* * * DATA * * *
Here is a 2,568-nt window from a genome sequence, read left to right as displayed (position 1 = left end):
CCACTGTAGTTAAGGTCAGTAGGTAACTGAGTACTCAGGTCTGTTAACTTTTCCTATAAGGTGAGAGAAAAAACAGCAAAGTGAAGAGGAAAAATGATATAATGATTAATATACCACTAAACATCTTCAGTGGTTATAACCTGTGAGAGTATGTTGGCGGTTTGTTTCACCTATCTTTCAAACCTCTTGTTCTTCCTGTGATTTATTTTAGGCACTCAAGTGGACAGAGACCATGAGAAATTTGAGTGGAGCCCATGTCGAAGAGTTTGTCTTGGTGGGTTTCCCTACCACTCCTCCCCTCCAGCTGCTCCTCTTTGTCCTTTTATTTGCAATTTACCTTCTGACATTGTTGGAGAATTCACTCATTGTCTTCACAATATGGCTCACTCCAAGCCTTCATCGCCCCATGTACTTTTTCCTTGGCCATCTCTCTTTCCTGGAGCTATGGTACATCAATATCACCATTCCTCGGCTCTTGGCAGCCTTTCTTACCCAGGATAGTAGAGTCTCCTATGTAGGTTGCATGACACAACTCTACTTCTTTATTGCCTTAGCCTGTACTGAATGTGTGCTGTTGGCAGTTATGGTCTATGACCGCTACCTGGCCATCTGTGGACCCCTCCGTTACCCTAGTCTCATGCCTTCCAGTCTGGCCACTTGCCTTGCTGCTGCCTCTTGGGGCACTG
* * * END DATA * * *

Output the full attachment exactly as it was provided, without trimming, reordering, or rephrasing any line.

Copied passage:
Here is a 2,568-nt window from a genome sequence, read left to right as displayed (position 1 = left end):
CCACTGTAGTTAAGGTCAGTAGGTAACTGAGTACTCAGGTCTGTTAACTTTTCCTATAAGGTGAGAGAAAAAACAGCAAAGTGAAGAGGAAAAATGATATAATGATTAATATACCACTAAACATCTTCAGTGGTTATAACCTGTGAGAGTATGTTGGCGGTTTGTTTCACCTATCTTTCAAACCTCTTGTTCTTCCTGTGATTTATTTTAGGCACTCAAGTGGACAGAGACCATGAGAAATTTGAGTGGAGCCCATGTCGAAGAGTTTGTCTTGGTGGGTTTCCCTACCACTCCTCCCCTCCAGCTGCTCCTCTTTGTCCTTTTATTTGCAATTTACCTTCTGACATTGTTGGAGAATTCACTCATTGTCTTCACAATATGGCTCACTCCAAGCCTTCATCGCCCCATGTACTTTTTCCTTGGCCATCTCTCTTTCCTGGAGCTATGGTACATCAATATCACCATTCCTCGGCTCTTGGCAGCCTTTCTTACCCAGGATAGTAGAGTCTCCTATGTAGGTTGCATGACACAACTCTACTTCTTTATTGCCTTAGCCTGTACTGAATGTGTGCTGTTGGCAGTTATGGTCTATGACCGCTACCTGGCCATCTGTGGACCCCTCCGTTACCCTAGTCTCATGCCTTCCAGTCTGGCCACTTGCCTTGCTGCTGCCTCTTGGGGCACTG